Those in healthcare are privy to incredible privilege. We walk into people’s homes, discuss all aspects of their personal lives and then as a relative stranger, they trust us to make decisions about their life which can have significant positive or negative consequences.
Yet such empowerment is intimately entwined with deep despair; as we see people who are unloved, lives that are broken, bodies and homes which are shattered, all without the veils that are so often cast up to prevent visitors or friends knowing what is actually going on.
We were called to an overdose. 18 year old male. But it wasn’t in some dingy backwater part of town, in an alley at 3am. It was at midday. Sun shining, in a nice home, in a nice neighbourhood, with nice views of the ocean.
Our poor patient was sitting in the shower. His friends said he’d been in and out of conciousness for hours overnight. He reported vomiting bright green fluid since around 12am, hot and cold flushes, intense abdominal pain, and a ceaseless impending sense of doom. No hallucinations. No delusions.
In truth, he seemed perfectly lucid.
With him, were five others. All in their late teens/ early twenties and well dressed. Each had shared with him the marijuana, ecstasy, speed and alcohol cocktail of the last 48 hours. Although some had also vomited, none had experienced what our patient was suffering.
Moving him out of the shower, our vital signs showed him in a sinus tachycardia, but nothing else was remarkable.
The home in which this bender had occurred belonged to the parents of one our patient’s friends. Immaculate aside from the mess the kids had made this weekend (empty bottles and cans strewn across the bench, along with McDonalds and pizza boxes), the living room was adorned with the certificates, trophies and pictures of the family. Warm smiles of siblings and parents in what I suspected would be a happier time compared to what was to come; already I observed that there were no recent photos of the owners’ son, nor certificates of merit.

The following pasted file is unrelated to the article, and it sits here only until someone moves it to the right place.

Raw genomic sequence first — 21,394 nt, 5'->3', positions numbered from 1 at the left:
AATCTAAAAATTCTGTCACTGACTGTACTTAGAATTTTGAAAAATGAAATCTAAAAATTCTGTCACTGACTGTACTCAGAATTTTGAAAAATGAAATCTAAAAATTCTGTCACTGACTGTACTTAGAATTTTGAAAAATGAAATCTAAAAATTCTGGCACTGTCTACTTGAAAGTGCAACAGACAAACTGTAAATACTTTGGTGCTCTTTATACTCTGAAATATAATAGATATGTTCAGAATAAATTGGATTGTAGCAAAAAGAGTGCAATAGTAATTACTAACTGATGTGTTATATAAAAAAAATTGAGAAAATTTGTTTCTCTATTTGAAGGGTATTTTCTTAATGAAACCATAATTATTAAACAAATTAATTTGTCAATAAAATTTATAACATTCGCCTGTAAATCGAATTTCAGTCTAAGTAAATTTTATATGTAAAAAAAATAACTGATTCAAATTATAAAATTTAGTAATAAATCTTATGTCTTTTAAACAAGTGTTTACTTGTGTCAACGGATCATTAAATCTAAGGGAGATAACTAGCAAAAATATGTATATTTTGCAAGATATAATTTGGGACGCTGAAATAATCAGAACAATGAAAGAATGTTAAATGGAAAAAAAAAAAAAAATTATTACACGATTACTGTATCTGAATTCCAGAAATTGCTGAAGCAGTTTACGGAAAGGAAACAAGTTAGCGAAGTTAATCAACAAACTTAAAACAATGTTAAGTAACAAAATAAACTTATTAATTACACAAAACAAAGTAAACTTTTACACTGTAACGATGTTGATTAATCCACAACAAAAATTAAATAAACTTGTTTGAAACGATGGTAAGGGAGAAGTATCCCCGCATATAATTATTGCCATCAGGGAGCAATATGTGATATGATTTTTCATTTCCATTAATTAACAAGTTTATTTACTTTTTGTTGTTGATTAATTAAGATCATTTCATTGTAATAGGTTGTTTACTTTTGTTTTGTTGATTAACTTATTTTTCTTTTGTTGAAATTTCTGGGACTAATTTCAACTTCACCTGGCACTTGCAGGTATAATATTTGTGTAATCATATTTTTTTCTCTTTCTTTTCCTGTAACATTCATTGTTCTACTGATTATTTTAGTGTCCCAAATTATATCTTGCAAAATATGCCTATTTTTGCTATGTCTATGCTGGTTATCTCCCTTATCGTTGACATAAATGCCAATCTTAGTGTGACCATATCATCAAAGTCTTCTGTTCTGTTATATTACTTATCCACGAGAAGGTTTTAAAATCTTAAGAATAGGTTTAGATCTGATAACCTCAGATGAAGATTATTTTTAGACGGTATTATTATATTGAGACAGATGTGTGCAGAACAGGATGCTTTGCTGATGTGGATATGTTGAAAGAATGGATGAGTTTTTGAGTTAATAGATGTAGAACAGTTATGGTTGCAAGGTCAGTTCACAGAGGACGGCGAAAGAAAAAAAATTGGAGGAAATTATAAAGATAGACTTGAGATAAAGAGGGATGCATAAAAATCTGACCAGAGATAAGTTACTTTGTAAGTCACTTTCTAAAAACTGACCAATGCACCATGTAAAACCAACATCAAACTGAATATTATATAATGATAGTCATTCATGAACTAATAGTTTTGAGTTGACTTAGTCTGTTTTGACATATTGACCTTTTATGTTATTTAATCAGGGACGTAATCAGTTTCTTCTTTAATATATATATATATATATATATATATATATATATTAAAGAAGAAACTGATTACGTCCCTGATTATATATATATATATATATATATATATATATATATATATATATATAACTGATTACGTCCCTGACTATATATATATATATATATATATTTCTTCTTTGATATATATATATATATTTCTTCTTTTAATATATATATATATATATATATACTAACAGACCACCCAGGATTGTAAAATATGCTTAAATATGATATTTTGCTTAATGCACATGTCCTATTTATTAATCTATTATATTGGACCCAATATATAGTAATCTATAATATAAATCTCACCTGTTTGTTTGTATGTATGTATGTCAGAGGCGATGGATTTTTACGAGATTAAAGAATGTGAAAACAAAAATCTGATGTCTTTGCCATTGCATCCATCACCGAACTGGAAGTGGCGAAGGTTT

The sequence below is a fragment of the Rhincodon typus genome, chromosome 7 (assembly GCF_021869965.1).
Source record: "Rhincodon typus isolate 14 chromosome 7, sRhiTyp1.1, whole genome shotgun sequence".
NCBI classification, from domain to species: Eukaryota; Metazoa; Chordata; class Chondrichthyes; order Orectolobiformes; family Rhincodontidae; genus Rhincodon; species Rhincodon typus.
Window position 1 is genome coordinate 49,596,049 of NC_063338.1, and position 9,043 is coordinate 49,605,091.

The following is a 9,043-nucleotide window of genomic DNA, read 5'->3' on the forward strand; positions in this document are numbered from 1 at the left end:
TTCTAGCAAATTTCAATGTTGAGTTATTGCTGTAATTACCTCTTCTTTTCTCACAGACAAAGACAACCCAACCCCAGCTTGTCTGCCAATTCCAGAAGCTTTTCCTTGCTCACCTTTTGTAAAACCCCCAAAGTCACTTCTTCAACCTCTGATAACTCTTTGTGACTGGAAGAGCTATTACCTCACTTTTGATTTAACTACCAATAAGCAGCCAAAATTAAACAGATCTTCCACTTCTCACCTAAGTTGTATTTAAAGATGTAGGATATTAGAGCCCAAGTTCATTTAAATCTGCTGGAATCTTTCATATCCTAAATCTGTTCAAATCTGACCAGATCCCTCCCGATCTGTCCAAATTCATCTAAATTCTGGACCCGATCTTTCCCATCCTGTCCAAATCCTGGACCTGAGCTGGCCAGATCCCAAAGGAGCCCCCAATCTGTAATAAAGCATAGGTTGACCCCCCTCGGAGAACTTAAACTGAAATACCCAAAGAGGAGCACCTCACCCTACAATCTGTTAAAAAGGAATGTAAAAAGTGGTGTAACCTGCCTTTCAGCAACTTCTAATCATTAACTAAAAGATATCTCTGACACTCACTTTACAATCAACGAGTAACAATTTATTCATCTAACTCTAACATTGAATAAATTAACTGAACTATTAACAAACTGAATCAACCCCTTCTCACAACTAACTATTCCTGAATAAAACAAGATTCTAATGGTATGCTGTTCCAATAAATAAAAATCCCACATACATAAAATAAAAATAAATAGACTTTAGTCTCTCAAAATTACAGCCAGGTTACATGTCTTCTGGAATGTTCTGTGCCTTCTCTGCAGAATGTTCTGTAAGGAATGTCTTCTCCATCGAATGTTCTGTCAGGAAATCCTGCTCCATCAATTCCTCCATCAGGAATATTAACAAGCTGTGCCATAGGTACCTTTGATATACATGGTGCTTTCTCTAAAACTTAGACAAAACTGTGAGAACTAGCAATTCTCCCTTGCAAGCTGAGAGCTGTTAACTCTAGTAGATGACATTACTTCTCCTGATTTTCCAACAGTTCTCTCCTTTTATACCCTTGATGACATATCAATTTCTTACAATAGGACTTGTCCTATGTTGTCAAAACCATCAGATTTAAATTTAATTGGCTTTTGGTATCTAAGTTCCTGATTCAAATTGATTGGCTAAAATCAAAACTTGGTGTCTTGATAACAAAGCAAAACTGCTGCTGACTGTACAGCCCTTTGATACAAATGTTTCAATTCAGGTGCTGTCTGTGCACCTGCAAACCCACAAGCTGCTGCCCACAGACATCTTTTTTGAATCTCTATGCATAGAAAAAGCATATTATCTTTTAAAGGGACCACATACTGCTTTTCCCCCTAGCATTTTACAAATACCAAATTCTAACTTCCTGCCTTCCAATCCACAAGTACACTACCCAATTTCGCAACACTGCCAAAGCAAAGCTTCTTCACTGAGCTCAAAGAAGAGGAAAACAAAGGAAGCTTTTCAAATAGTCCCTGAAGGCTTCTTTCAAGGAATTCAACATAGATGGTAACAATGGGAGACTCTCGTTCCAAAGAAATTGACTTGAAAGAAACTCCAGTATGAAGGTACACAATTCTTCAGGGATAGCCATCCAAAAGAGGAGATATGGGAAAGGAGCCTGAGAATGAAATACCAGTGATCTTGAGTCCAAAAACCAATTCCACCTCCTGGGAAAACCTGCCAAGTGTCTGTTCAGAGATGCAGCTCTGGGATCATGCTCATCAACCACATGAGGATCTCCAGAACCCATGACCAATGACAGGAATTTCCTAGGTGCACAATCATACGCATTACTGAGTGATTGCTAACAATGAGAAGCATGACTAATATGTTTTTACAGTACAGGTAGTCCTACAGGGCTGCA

Explaining that we could not diagnose for certain what we wrong, we detailed some possibilities; a bad batch/reaction of drug, a gastro-inflammation, some type of infection. We offered to take him to hospital.
He in sound mind, refused.
They all claimed to know their drugs, know what to expect. Know how to look after each other. They were nice kids, and they were damn smart. We chatted with them for awhile, keeping an eye on our patient, before saying our goodbyes.
Kids with lives others would kill to have… throwing it away for thrills, knowing the risks they are taking and that it could (and most likely will) all crumple beneath their feet.
Too often I have met with families who are wealthy, who love and care for their children… and who are now paying once again for rehab. Who have had their heart broken countless times by the family member they love as that person gets sucked in again to drugs.
Too often I have seen or met people who within months have lost everything because they got tangled up in a few bad choices.
It’s bad enough when it’s someone who is considered ‘at risk’. I’m devastated each time I see a kid who had a good education, and the whole world going for them, in the early stages of drug addiction. Because I know where it leads. I know the sorts of things they’ll do, how much pain and grief it will cause them and the people they love. And odds are, I’m going to meet these kids at work again….. and again….and again.
So whilst the privileges in healthcare are wonderful, the truth is that the reality of our broken world means as long as the Earth turns we will keep finding broken people. People who are a lot more like us, than many (particularly in healthcare) would care to admit. Who we share much more in common with than we may like. Who need our love, prayers, patience and time, far more than what we can give. Who may die young, sad and alone.
I hate drugs.